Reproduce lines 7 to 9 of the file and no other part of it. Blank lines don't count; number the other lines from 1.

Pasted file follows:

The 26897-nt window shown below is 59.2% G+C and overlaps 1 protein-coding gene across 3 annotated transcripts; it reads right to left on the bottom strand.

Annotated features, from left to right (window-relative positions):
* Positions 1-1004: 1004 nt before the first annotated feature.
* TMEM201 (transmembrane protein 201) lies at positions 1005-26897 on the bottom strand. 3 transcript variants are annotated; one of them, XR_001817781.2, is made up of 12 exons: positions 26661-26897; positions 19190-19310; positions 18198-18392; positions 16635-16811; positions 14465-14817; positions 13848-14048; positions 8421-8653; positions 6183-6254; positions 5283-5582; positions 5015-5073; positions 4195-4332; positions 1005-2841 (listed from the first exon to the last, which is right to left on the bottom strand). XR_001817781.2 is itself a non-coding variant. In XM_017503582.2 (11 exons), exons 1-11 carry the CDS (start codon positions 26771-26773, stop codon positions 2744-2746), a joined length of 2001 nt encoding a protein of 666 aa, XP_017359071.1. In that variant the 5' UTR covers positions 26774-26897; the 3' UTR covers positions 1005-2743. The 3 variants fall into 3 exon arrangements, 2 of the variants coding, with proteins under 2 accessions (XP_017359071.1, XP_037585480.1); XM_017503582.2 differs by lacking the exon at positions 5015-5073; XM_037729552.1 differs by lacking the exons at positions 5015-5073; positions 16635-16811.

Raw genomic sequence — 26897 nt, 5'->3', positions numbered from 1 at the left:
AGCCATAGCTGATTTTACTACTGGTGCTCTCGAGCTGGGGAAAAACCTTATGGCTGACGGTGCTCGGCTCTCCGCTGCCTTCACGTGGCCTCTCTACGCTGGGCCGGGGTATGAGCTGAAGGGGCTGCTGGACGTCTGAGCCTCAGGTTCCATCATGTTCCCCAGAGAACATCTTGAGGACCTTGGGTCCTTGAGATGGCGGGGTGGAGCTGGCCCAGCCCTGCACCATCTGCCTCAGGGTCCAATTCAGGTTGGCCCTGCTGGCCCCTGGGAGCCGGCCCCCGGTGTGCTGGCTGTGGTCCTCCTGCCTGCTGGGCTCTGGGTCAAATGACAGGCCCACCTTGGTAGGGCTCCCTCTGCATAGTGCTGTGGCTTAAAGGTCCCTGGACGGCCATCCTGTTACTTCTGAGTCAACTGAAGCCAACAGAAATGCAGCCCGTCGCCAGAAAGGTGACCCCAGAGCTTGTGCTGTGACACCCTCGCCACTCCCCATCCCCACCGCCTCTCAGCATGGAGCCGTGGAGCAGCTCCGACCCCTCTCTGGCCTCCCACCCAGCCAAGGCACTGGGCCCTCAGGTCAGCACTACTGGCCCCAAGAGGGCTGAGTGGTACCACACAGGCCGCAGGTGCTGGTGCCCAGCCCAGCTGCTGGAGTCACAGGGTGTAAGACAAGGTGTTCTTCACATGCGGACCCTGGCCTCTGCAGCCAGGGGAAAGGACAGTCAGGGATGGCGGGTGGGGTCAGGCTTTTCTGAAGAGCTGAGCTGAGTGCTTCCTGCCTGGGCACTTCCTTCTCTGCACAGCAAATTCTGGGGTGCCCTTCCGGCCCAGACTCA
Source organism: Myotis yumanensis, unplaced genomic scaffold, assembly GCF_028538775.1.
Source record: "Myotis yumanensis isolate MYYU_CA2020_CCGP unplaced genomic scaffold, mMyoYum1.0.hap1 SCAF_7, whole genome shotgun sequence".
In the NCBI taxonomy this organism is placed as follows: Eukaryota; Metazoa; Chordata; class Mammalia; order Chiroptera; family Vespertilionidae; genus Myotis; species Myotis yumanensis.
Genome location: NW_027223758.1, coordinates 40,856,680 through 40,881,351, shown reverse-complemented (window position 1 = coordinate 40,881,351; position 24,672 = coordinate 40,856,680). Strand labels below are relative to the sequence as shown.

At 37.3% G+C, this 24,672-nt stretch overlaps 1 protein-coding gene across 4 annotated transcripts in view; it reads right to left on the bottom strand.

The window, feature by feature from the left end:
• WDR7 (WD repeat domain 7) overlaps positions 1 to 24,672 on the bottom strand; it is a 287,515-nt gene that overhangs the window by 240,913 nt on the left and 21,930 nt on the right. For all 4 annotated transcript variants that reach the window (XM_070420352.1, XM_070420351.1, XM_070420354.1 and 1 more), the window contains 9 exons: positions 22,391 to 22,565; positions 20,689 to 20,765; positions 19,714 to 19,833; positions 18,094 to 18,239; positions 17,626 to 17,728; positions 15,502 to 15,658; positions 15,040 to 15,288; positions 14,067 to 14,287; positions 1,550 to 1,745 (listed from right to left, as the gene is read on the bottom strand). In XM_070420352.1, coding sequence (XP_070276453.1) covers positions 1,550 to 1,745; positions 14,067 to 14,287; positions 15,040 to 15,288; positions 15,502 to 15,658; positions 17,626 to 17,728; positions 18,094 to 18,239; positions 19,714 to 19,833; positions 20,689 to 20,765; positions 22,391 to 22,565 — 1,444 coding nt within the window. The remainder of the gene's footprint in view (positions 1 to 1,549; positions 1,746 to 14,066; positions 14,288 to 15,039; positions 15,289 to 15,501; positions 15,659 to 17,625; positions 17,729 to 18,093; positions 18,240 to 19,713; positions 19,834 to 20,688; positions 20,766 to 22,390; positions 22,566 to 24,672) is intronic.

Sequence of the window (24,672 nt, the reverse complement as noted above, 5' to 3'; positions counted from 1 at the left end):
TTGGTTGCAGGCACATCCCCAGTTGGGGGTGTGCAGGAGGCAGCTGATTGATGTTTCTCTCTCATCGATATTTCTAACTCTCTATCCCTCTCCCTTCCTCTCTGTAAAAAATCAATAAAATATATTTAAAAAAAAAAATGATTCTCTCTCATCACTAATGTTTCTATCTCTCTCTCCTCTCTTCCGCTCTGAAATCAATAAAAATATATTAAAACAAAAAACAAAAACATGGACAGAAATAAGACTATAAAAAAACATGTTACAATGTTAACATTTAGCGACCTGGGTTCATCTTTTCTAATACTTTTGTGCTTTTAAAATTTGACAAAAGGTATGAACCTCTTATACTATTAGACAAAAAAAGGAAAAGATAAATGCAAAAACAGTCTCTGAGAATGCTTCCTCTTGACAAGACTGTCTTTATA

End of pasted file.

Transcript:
Source organism: Myotis yumanensis, unplaced genomic scaffold, assembly GCF_028538775.1.
Source record: "Myotis yumanensis isolate MYYU_CA2020_CCGP unplaced genomic scaffold, mMyoYum1.0.hap1 SCAF_7, whole genome shotgun sequence".
In the NCBI taxonomy this organism is placed as follows: Eukaryota; Metazoa; Chordata; class Mammalia; order Chiroptera; family Vespertilionidae; genus Myotis; species Myotis yumanensis.